Everything from chicken meatballs and lamb shoulder to chicken hearts and gizzards are threaded onto skewers and grilled. Knock 'em back with some plum wine or a Japanese beer and you're set.

The ramen here is also incredible, but sometimes runs out before dinner service as only a limited number of bowls are made daily. , SURRY HILLS Come for the food, stay for the whisky — that's our advice at this super fun diner-bar in Surry Hills. Japanese style bar food that's perfect for sharing is the vibe here. It's affordable, tasty and great for small groups.

Kenji's fried chicken with wasabi mayo, the pork belly with miso and eggplant and the agedashi tofu are all standouts and match perfectly with a beer or two. Want something a little lighter? Try one of sushi hand rolls or a few freshly shucked oysters. The sake list is impressive, with something for every taste and did we mention the whisky? They have over 60 types just from Japan alone...

, PYRMONT You can spend all the money in the world and still not buy class — in fact, a few spots in the Star Casino complex give off that exact vibe. But nestled in behind a very discrete entrance is Sokyo, an elegant, delicious and, yes, classy spot for a meal. The sashimi is uniformly fresh and delicious, Maguro Tataki is a must-order — the presentation with edible flowers, smoked ponzu and blush-coloured fat slices of fish is just perfect. The baby capsicum tempura poppers and grilled lamb served with a miso and eggplant puree showcase Japanese fusion at its best.

Service is discrete but friendly, the wine list is excellent. Sokyo isn't cheap but it's a class act through and through. SUSHI ON STANLEY, DARLINGHURST On the other end of the price scale is this gem, tucked away in an area of Darlinghurst more known for Italian cuisine. Fine dining it ain't, but the food here is damn fine and unbeatable value. The sushi and sashimi is all fresh and the huge menu has almost every bento box combination you could think of — like a huge meal of tempura, teriyaki chicken, rice, miso and salad for under $15.

Menu items like the udon noodle soups or spicy salmon salad are excellent if you're after something lighter and the walls are always coated in handwritten market-price specials. Want more? It's also BYO for beer and wine. , SURRY HILLS Go early, because Toko in Surry Hills is popular, but doesn't take bookings. There is however an excellent bar you can grab a cocktail at while you wait for a table.

Famous for its first rate sushi bar, robata grill and considered wine list, Toko does incredible things with Australian seafood and packs a punch in the carnivore stakes as well with some of the best wagyu sirloin we've had in Sydney. Our menu picks include the grilled scallops, duck breast with pickled nashi pear and the spicy salmon roll.

Desserts aren't an afterthought here — try the yuzu cheesecake for a sweet slap of citrus. Alternatively there are a couple of decent value chef's tasting menus which might get you eating a few amazing things you wouldn't have otherwise considered.

, THE ROCKS One bite of the kingfish jalapeno with yuzu soy and you'll understand why this is the signature dish of this excellent fine dining modern Japanese restaurant. The salty sweet slivers of fish are given a chilli kick that never overpowers — only compliments. Sake's original outpost (there are now others in Double Bay, Brisbane and Melbourne) is set into a heritage listed building in the tourist haven that is The Rocks.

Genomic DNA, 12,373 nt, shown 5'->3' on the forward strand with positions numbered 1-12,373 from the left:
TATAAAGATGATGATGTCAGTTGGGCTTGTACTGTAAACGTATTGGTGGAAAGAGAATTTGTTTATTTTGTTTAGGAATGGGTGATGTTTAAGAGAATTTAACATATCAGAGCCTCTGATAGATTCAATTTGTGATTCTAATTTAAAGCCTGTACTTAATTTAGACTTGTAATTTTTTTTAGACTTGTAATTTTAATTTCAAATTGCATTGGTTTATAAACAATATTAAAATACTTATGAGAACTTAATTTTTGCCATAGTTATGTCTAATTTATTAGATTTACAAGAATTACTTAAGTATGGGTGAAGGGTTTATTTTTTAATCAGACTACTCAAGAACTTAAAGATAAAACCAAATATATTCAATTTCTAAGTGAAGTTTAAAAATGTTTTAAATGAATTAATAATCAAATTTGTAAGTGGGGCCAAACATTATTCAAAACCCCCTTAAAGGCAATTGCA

The miso-caramelised toothfish, wagyu brisket and the sashimi tacos are all excellent — in fact Sake's only real downside is you'll run out of stomach space well before you run out of things you'll want to order. , SURRY HILLS Presentation in this ultra-modern Japanese Surry Hills space is everything — and it's no surprise really as head chef Kerby Craig trained as an apprentice at . The restaurant has had a refresh of late and is now much more casual, focusing on Japanese bar food and burgers.

Be sure to try the fried prawn katsu burger — but there are vego and gluten free options available. Top image: Nikki To/Cho Cho San. Published on June 04, 2018 by Sushi Yachiyo, for it's freshness, variety and technical precision is pretty impressive.

And, the guys there are great to see for any occasion. Had some sushi at busshari a couple of weeks ago, and it wasnt great...good... but not great. Really missing Tsukasa from crown street... they were sensational, but I think my new favourite is Yachiyo... :)


best japanese date sydney western

best japanese date sydney western - The best Japanese restaurants in Sydney


best japanese date sydney western

Hotel description Property Location With a stay at Best Western Haven Glebe in Glebe, you'll be in the suburbs, within a 10-minute walk of Sze Yup Temple and Blackwattle Bay Park. This 4.5-star motel is 0.6 mi (0.9 km) from Glebe Markets and 1.6 mi (2.5 km) from Sydney Fish Market.Rooms Make yourself at home in one of the 57 air-conditioned rooms featuring refrigerators and flat-screen televisions.

Complimentary wireless Internet access keeps you connected, and digital programming is available for your entertainment. Private bathrooms with showers feature complimentary toiletries and hair dryers. Conveniences include phones, as well as safes and desks.Amenities Take advantage of recreation opportunities such as a fitness center, or other amenities including complimentary wireless Internet access and tour/ticket assistance.Dining Take advantage of the motel's room service (during limited hours).Business, Other Amenities Featured amenities include a computer station, express check-out, and dry cleaning/laundry services.